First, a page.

zens of Grand Rapids, attached to the call for
tho Free Soil and Whig Mass Meeting to be
held at Jackson, to-morrow. We have looked
over the list and find not n single name that we
recognize as a cititzen of this county ; our Post
master says tho same. Who furnished the
names? It is a matter of no consequence,
however, for the call itself is a barefaced, unmit
igated lie! and every man of ordinary intelli
gence who has signed it with a knowledge of
its contonts, has put his name to as barefaced a
falsehood as ever was written. They can't make
much political capital by such means. It is too
early in the campaign to commence that game ;
there is time for the truth to operate. Go ahead ;
nominate your speckled ticket, trot out your
best nags, and when the November races come
off wo will leave them " on the other fcido of
Jordan" where they will be glad to stay.
Grand Rapids Enquirer, 5th inst.
The Gadsden Treaty. The following are
the leading points in tho new treaty with Mex
ico for the carrying into effect of which an ap
propriation of $10,000,000, has just been voted
by both Houses of Congress :
1st. Mexico cedes to the United States a strip
of territory, known as the Mesilla Valley, which
is supposed to be rich in precious minerals, and
possessing a fertile soil.
2d. The United States Government is releas
ed from the duty, enjoined upon it by the Guad
alupe Hidalgo treaty, of protecting the Mexican
frontier against tho Apache, Camanche, and
3d. Gives the United States the privilege of
transporting mails and the property of the Uni
ted States across the Isthmus Tehuanlepec free
of imposts. It also provides that no higher
charge shall be made upon the transit of citi
zens of the United States and their property
than upon the persons and property of other
nations. , Passports are not required of pass
engers. 4th. The free navigation of tho California
Gulf is accorded to vessels of the United States.
This clause not only opens Mazatlan and Sono
ra to the traffic of our people, but admits them
to the pearl fisheries, for which that Gulf has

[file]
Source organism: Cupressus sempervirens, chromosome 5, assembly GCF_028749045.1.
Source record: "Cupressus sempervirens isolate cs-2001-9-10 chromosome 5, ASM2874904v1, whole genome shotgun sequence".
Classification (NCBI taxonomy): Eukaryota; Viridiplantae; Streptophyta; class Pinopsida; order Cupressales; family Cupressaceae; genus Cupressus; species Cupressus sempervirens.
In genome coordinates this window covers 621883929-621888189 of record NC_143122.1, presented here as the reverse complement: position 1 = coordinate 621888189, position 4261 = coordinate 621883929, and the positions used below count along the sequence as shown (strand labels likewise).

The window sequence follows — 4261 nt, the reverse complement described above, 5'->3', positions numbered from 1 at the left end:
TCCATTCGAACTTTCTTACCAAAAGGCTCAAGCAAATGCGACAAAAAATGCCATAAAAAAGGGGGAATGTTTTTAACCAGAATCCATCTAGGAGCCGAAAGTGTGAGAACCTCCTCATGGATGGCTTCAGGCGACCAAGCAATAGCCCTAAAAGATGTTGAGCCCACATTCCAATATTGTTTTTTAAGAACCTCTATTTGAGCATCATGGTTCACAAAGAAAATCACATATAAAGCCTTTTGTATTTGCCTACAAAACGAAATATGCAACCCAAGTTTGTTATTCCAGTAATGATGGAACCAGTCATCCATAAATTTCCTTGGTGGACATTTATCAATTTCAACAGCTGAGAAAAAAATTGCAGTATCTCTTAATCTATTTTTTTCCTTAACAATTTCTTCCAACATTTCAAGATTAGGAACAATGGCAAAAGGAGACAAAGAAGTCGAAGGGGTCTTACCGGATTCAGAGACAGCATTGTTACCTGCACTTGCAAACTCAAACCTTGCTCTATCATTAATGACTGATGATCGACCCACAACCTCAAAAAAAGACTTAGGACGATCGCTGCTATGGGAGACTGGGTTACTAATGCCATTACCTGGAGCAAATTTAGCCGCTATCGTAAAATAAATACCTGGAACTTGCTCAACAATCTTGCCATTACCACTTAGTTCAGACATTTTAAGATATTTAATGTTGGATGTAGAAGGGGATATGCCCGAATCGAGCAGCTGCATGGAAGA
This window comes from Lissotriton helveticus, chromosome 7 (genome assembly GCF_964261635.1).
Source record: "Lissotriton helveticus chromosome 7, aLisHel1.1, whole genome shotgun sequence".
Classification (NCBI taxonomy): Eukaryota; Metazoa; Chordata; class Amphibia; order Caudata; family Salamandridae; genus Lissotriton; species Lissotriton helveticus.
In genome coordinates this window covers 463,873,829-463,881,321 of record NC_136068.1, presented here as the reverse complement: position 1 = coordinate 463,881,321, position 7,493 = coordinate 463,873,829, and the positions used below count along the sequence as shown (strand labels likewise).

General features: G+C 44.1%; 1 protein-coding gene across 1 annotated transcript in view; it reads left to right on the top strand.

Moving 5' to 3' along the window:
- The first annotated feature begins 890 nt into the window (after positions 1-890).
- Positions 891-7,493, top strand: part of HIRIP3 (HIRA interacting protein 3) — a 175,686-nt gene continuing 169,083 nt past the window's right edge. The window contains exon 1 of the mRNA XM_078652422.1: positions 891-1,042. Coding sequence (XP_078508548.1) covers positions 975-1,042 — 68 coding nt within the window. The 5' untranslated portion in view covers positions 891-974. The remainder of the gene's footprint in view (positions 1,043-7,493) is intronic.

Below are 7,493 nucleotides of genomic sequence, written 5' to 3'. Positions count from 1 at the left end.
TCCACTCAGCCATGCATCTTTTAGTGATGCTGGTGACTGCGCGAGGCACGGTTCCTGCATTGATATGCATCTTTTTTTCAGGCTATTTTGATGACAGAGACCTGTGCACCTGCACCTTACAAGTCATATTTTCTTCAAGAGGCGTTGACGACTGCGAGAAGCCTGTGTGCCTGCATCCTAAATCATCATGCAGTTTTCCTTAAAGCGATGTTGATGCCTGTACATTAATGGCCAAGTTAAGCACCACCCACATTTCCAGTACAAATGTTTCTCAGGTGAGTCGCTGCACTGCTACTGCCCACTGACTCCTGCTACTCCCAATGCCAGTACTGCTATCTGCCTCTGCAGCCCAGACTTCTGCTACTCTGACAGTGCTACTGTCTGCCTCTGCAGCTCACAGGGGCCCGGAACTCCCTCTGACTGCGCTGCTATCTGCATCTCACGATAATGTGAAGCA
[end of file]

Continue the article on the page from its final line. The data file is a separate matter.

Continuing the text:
A Traitor and Infidel. Windill Phillips,
one of the prominent leaders of the anti-slavery
fiarty in New England, recently spoke as fol
ows before a meeting of his brethren:
M It was tho Infidel society whose anniversary
was now being held it was the treasonable so
ciety; and though there were several anti-slavery
debating societies in the country, this was
the infidel society, and tho society cling to this
appellation, and hoped that it would be carried
down to posterity. It is a disunion society, and
he was glad to be able to profess his creed at
such a time and to such an audience. The
Union sentiment is tho great vortex which swal
lows tip the great minds, and they have power
enough for the time being, to influence the peo
ple. The only remedy for the slave is tho des
truction of the Government. I challenge any
man to tell mo what the Union has done for us."
P. II. & L. M. R. R. The engineers are
now surveying the route between Owasso and
Flint. Lapeer Democrat.
The youngest son of Patrick Henry died in
Floyd county, Va., a short time since, in ex
' A Present to ths Emperor or Japan.
Donald McKay, Esq., the well known ship build
er of East Boston, is about to construct a
beautiful yacht of about 90 tons, which he
intends as a present to the Emperor of Jap.
In the township of Blendon, on tho 25th ult., by
A. II. Vredenburg, Esq., Mr. Silas E. Benuam, of
Allendale, aud Miss Sarah E. Foster, of the for
mer place. ' 5 v
LIST of Letters remaining In the Tost Office at
Grand Haven, Michigan, Juno 30, 1854.
Alter William M McNutt James 1 '
Axtell A It McCarty Hcman
Billings Alonzo Milne William O
Bach Seber McCleutz L' II
Butler Miss Fidelia McLean John
Brown Mrs Delia M Mason (ieorge W
Beedle James Margrett Peter
Bowman Charles 2 Palmer Alonzo S
Baker Wm II Quivilion William 2
Butters Horace Quinn Michael
Bezzo J B Roi Charles
Bliss Eliza Ann KcesoDavkl
Brown Henry L Rattle Mrs William
Carey W Heed Mary
Culligan Martin Sklpegosh Tanence
Crawford John Sullivan Thomas 2
Copeland William Smith Isaac 2
Cooper James B Smith Stephen
Curtis Lyman N Smith Thomas
McCain A It Smith Geo.
Cole Mr or Mrs Sherwood AC
Carpe"tcr Mrs Amanda SStrectcc Seth
Carrlngton Joel Stewart Mrs C B
Colman Francis Stacy FO 2
Dunning Jehlal Taylor N W 2
Dvkeman, Sturgcss & CoTuttle J II
Doille Henry Toul Ebenezer
Dame Joseph Thayer Porter
ElisworthCC Undcrhill George
Fox C J .3 ' ' Underwood William
FilcrDL Wilder Warren
Fargo Charles Wilson Saloma
Foster Orrln Wallaco William
Ferryebnbcrk Daniel Worden C A
Griftlorl John Warner George
Green ER 2 WiegardA
Garlield Henry Wawacaton Mantaoncisi
Groo Lewis Woodard William
Green Nathaniel II Wheeler Alt